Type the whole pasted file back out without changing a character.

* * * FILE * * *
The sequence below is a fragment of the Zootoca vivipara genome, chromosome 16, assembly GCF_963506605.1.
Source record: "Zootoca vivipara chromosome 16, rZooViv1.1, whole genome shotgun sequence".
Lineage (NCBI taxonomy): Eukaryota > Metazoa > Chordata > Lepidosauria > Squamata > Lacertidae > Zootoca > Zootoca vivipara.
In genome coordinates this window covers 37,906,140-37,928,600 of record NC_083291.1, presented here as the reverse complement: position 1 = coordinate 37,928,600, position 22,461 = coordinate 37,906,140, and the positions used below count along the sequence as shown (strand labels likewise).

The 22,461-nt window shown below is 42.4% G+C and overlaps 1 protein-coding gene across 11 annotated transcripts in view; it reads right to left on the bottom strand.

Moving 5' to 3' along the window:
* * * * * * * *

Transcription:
The sequence below is a fragment of the Zootoca vivipara genome, chromosome 16, assembly GCF_963506605.1.
Source record: "Zootoca vivipara chromosome 16, rZooViv1.1, whole genome shotgun sequence".
Lineage (NCBI taxonomy): Eukaryota > Metazoa > Chordata > Lepidosauria > Squamata > Lacertidae > Zootoca > Zootoca vivipara.
In genome coordinates this window covers 37,906,140-37,928,600 of record NC_083291.1, presented here as the reverse complement: position 1 = coordinate 37,928,600, position 22,461 = coordinate 37,906,140, and the positions used below count along the sequence as shown (strand labels likewise).

The 22,461-nt window shown below is 42.4% G+C and overlaps 1 protein-coding gene across 11 annotated transcripts in view; it reads right to left on the bottom strand.

Moving 5' to 3' along the window: